CROSS REFERENCE TO RELATED APPLICATIONS
This application claims priority to U.S. Provisional Patent Application Serial No. 60/393,053, filed on Jun. 28, 2002 and entitled “COLLABORATIVE ROOM,” which is incorporated by reference.
The present application describes systems and techniques relating to “drag and drop” operations, for example, the automatic identification of drop zones.
A “drag and drop” operation refers to an operation in which a user targets a screen object by using a pointing device, such as a mouse, to position a pointer on the display screen over a screen object, selects the screen object by depressing a button on the pointing device, uses the pointing device to move the selected screen object to a destination, and releases the button to drop the screen object on the destination. Typically, after releasing the mouse button, the screen object appears to have moved from where it was first located to the destination.
The term “screen objects” refers generally to any object displayed on a video display. Such objects include, for example, representations of files, folders, documents, databases, and spreadsheets. In addition to screen objects, the drag and drop operation may be used on selected information such as text, database records, graphic data or spreadsheet cells.
The present application teaches systems and techniques for automatically identifying to a user available drop zones during a drag and drop operation.
In one aspect, when a user targets a source object, available destinations for the source object, also referred to as “targets” or “drop zones,” are marked, e.g., by highlighting. The drop zones may be marked by shading, changing color, outlining, or presenting indicative text. The marking may be removed when the source object is dropped on one of the drop zones or when the source object is de-selected.
In another aspect, each drop zone may be associated with one or more particular object types. When a source object is selected, the object type is determined, and only the drop zone(s) associated with that type are marked.
In alternative aspects, the marking of the drop zones may not be triggered until a source object is selected, e.g., with a mouse button, or dragged.
BRIEF DESCRIPTION OF THE DRAWINGS
Details of one or more implementations are set forth in the accompanying drawings and the description below. Other features and advantages may be apparent from the description and drawings, and from the claims.
These and other aspects will now be described in detail with reference to the following drawings.
FIG. 1 shows a block diagram of a computer system.
FIG. 2 is a block diagram of a screen display illustrating a drag and drop operation.
FIG. 3 is a flowchart describing a drop zone identification operation.
FIG. 4 is a screen display prior to the targeting of a source object.
FIG. 5 is a screen display showing marked drop zones.
FIG. 6 is a screen display after a “drag and drop” operation has been performed.
FIG. 7 is a flowchart describing a drop zone identification operation.
FIG. 8 is a screen display including marked drop zones according to the technique described in FIG. 7.
FIG. 9 is another screen display including marked drop zones according to the technique described in FIG. 7.
- DETAILED DESCRIPTION
Like reference symbols in the various drawings indicate like elements.
The systems and techniques described here relate to drag and drop operations.
FIG. 1 illustrations a computer system 100, which may provide a user interface that automatically identifies drop zones for a selected “source” object in a “drag and drop” operation. This automatic identification provides the user with an immediate visual clue as to which destinations, or “drop zones” are available on the display for the source object.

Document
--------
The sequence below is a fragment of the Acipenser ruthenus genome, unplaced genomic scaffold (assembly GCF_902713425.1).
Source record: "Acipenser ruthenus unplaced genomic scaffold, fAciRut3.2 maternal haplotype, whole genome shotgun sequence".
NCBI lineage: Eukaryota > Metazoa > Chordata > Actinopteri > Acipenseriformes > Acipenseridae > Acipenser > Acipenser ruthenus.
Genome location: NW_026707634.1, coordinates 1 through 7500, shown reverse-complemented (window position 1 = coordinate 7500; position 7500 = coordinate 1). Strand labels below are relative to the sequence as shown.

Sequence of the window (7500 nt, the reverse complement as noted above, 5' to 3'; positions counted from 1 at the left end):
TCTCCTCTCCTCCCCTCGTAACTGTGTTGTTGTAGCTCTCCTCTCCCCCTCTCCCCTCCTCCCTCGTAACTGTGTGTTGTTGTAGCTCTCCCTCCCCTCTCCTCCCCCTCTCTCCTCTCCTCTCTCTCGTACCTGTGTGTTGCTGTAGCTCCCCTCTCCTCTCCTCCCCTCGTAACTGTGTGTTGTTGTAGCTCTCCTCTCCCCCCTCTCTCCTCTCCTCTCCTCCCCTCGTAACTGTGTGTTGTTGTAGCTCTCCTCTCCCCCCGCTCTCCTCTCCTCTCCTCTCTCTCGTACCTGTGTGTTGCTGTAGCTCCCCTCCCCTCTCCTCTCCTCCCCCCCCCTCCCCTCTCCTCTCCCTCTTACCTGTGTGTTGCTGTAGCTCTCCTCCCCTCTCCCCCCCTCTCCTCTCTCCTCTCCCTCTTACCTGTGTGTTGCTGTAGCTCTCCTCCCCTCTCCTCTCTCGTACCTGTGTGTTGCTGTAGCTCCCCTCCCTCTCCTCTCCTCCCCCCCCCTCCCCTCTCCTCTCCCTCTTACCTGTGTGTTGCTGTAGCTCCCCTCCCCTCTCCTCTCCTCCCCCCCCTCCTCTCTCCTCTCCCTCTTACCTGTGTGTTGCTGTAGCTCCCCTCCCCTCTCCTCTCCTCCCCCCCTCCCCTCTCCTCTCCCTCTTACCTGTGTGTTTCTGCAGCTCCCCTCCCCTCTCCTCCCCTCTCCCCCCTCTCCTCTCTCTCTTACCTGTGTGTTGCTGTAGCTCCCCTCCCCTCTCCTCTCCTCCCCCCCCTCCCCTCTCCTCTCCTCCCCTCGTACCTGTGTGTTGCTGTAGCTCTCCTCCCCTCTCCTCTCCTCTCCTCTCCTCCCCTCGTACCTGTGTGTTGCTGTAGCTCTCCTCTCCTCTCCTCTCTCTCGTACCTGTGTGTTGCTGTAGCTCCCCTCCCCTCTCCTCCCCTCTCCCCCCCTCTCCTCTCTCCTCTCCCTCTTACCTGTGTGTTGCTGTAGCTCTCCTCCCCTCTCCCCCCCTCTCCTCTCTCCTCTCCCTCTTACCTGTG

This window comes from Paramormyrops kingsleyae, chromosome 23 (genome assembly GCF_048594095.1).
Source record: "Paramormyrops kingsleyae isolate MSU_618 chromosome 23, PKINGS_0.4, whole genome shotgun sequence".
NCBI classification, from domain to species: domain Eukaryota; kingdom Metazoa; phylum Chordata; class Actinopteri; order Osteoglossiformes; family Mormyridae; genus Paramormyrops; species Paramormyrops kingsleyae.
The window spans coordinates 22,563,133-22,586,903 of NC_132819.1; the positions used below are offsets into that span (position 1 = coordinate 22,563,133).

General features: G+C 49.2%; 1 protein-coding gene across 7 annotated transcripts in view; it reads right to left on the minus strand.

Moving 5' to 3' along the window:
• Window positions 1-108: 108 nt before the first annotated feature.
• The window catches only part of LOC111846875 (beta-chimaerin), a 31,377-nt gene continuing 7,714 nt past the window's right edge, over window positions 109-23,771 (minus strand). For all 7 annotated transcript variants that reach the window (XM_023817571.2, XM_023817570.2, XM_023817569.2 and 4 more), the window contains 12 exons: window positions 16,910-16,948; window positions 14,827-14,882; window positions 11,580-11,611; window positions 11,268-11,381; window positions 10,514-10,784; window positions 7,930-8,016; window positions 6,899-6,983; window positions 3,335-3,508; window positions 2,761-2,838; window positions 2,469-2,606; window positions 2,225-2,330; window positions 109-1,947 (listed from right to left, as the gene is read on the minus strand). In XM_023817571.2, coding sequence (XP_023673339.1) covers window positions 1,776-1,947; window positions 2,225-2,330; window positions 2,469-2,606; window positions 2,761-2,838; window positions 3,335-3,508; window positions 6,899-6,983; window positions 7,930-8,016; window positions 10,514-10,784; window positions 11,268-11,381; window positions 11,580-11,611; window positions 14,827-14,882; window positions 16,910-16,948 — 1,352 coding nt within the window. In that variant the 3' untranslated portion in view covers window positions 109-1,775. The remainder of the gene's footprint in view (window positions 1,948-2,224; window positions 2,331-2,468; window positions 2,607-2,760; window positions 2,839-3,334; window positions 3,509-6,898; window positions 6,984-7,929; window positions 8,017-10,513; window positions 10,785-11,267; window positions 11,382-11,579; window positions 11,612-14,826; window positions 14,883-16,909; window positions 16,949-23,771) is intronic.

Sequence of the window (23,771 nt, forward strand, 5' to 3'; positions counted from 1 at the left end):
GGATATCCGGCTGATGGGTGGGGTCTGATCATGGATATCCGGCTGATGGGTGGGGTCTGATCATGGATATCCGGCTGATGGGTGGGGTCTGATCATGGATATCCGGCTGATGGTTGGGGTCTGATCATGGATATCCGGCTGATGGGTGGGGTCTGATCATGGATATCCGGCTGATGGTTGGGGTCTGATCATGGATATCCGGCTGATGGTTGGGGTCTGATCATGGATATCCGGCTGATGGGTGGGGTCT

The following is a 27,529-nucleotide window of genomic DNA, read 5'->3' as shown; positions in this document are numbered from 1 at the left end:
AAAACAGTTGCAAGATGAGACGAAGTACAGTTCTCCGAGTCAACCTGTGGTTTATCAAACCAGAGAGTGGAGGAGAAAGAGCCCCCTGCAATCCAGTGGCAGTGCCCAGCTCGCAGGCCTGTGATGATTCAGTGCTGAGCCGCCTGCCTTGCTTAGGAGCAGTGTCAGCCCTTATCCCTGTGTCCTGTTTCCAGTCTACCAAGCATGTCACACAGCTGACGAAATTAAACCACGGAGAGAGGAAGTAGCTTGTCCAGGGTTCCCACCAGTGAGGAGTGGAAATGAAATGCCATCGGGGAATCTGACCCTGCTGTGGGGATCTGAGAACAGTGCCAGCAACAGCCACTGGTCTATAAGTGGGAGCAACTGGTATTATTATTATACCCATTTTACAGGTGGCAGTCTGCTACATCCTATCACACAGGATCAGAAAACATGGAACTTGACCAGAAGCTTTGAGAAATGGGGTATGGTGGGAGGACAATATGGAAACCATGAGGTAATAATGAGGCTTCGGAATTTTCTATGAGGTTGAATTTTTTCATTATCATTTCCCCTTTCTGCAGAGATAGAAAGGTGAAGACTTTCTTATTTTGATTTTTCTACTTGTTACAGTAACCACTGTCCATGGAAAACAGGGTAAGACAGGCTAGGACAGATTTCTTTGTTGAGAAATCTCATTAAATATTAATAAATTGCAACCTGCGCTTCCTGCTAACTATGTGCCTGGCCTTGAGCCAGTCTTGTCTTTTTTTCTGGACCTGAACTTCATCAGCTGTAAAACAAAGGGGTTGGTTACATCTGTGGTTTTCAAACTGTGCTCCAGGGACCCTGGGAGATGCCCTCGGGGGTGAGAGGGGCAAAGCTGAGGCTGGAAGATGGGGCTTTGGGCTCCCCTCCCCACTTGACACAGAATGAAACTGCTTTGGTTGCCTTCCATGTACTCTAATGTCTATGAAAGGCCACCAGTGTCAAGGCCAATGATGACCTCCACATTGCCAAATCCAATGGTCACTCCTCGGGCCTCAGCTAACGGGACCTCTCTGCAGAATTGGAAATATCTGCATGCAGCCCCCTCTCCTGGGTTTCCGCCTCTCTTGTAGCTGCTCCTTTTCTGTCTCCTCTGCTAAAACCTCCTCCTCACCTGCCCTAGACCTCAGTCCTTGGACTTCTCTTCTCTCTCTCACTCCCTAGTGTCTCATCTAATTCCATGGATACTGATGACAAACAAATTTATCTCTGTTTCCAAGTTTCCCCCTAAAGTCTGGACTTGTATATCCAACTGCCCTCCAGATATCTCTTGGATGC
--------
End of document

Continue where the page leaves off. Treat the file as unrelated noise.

The computer system 100 may include a CPU (Central Processing Unit) 105, memory 110, a display device 115, a keyboard 120, and a pointer device 125, such as a mouse. The CPU 105 may run application programs stored in the memory or accessed over a network, such as the Internet.
The computer system may 100 provide a GUI. The GUI may represent objects and applications as graphic icons on the screen display, as shown in FIG. 2. The user may target, select, move, and manipulate (e.g., open or copy) an object with a pointer 205 controlled by the pointer device 125.
The GUI may support a drag and drop operation in which the user targets a source object, e.g., a folder 210, using the pointer 205. The user may then select the source object by, e.g., clicking a button on the pointer device 125. While still holding down the button, the user may drag the selected object to a destination, e.g., a recycle bin 215. Typically, after releasing the button, the source object appears to have moved from where it was first located to the destination.
FIG. 3 shows a flowchart describing a drop zone identification operation. Possible destinations for source objects, i.e., “drop zones,” may be identified manually (e.g., by the developer) or automatically by the GUI or the underlying operating system (O/S) (block 305). A drop zone may be a region of a window, e.g., regions 400 and 405, or a screen object 410, as shown in FIG. 4 (the dashed lines in the FIG. 4 are shadow lines used to identify the zones, and are not part of the actual display). These drop zones are set to be marked when a source object is targeted or selected (block 310). For example, the marking of the drop zones maybe triggered (a) when the pointer 205 is moved within the active region, or “hot spot,” of a source object, (b) when the user selects the source object, e.g., by pressing a mouse button, or (c) when the user begins to drag the source object. The “marking” may include, for example, highlighting the drop zones, e.g., by shading or changing the color of the drop zones, outlining the drop zones, or presenting text indicating drop zones. The marking may be persistent or flashing while the source object is selected.